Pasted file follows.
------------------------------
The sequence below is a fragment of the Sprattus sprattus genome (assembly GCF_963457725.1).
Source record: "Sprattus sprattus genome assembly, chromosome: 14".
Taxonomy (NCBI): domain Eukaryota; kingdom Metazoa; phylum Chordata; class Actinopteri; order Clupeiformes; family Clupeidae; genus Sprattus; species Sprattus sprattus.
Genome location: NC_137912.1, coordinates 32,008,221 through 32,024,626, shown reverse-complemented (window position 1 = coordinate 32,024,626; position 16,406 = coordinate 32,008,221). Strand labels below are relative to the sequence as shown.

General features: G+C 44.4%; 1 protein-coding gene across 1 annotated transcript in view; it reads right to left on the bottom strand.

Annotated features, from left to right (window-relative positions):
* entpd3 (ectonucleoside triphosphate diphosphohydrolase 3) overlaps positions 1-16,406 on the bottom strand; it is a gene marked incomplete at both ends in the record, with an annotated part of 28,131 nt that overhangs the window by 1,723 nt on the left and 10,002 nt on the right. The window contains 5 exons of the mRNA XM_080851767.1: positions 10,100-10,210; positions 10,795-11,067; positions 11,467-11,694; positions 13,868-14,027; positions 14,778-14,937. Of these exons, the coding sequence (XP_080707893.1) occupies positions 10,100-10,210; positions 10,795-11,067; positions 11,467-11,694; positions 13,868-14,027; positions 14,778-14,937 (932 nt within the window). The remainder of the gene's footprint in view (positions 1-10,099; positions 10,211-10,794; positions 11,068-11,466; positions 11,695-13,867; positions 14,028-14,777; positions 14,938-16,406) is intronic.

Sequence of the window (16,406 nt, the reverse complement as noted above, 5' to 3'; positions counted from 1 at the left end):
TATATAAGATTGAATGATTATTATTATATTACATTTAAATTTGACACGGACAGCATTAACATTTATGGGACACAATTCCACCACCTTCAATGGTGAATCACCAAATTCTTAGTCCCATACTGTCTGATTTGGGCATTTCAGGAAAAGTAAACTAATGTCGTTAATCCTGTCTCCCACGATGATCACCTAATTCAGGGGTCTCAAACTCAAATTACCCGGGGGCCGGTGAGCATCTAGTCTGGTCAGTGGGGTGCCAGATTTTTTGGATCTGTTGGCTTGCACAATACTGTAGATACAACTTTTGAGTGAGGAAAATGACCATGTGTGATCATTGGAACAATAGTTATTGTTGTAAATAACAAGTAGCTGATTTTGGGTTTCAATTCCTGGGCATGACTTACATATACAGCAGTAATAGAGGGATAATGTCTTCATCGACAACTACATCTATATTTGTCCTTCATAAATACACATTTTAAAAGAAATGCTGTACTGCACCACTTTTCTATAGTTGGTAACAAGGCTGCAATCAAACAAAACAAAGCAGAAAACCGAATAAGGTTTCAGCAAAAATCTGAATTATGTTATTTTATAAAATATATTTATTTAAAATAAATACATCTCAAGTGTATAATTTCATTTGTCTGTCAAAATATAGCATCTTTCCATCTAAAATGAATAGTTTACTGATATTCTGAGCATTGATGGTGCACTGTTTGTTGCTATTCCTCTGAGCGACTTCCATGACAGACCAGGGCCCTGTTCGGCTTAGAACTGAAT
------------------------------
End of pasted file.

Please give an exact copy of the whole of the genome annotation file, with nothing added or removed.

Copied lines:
The sequence below is a fragment of the Sprattus sprattus genome (assembly GCF_963457725.1).
Source record: "Sprattus sprattus genome assembly, chromosome: 14".
Taxonomy (NCBI): domain Eukaryota; kingdom Metazoa; phylum Chordata; class Actinopteri; order Clupeiformes; family Clupeidae; genus Sprattus; species Sprattus sprattus.
Genome location: NC_137912.1, coordinates 32,008,221 through 32,024,626, shown reverse-complemented (window position 1 = coordinate 32,024,626; position 16,406 = coordinate 32,008,221). Strand labels below are relative to the sequence as shown.

General features: G+C 44.4%; 1 protein-coding gene across 1 annotated transcript in view; it reads right to left on the bottom strand.

Annotated features, from left to right (window-relative positions):
* entpd3 (ectonucleoside triphosphate diphosphohydrolase 3) overlaps positions 1-16,406 on the bottom strand; it is a gene marked incomplete at both ends in the record, with an annotated part of 28,131 nt that overhangs the window by 1,723 nt on the left and 10,002 nt on the right. The window contains 5 exons of the mRNA XM_080851767.1: positions 10,100-10,210; positions 10,795-11,067; positions 11,467-11,694; positions 13,868-14,027; positions 14,778-14,937. Of these exons, the coding sequence (XP_080707893.1) occupies positions 10,100-10,210; positions 10,795-11,067; positions 11,467-11,694; positions 13,868-14,027; positions 14,778-14,937 (932 nt within the window). The remainder of the gene's footprint in view (positions 1-10,099; positions 10,211-10,794; positions 11,068-11,466; positions 11,695-13,867; positions 14,028-14,777; positions 14,938-16,406) is intronic.

Sequence of the window (16,406 nt, the reverse complement as noted above, 5' to 3'; positions counted from 1 at the left end):
TATATAAGATTGAATGATTATTATTATATTACATTTAAATTTGACACGGACAGCATTAACATTTATGGGACACAATTCCACCACCTTCAATGGTGAATCACCAAATTCTTAGTCCCATACTGTCTGATTTGGGCATTTCAGGAAAAGTAAACTAATGTCGTTAATCCTGTCTCCCACGATGATCACCTAATTCAGGGGTCTCAAACTCAAATTACCCGGGGGCCGGTGAGCATCTAGTCTGGTCAGTGGGGTGCCAGATTTTTTGGATCTGTTGGCTTGCACAATACTGTAGATACAACTTTTGAGTGAGGAAAATGACCATGTGTGATCATTGGAACAATAGTTATTGTTGTAAATAACAAGTAGCTGATTTTGGGTTTCAATTCCTGGGCATGACTTACATATACAGCAGTAATAGAGGGATAATGTCTTCATCGACAACTACATCTATATTTGTCCTTCATAAATACACATTTTAAAAGAAATGCTGTACTGCACCACTTTTCTATAGTTGGTAACAAGGCTGCAATCAAACAAAACAAAGCAGAAAACCGAATAAGGTTTCAGCAAAAATCTGAATTATGTTATTTTATAAAATATATTTATTTAAAATAAATACATCTCAAGTGTATAATTTCATTTGTCTGTCAAAATATAGCATCTTTCCATCTAAAATGAATAGTTTACTGATATTCTGAGCATTGATGGTGCACTGTTTGTTGCTATTCCTCTGAGCGACTTCCATGACAGACCAGGGCCCTGTTCGGCTTAGAACTGAAT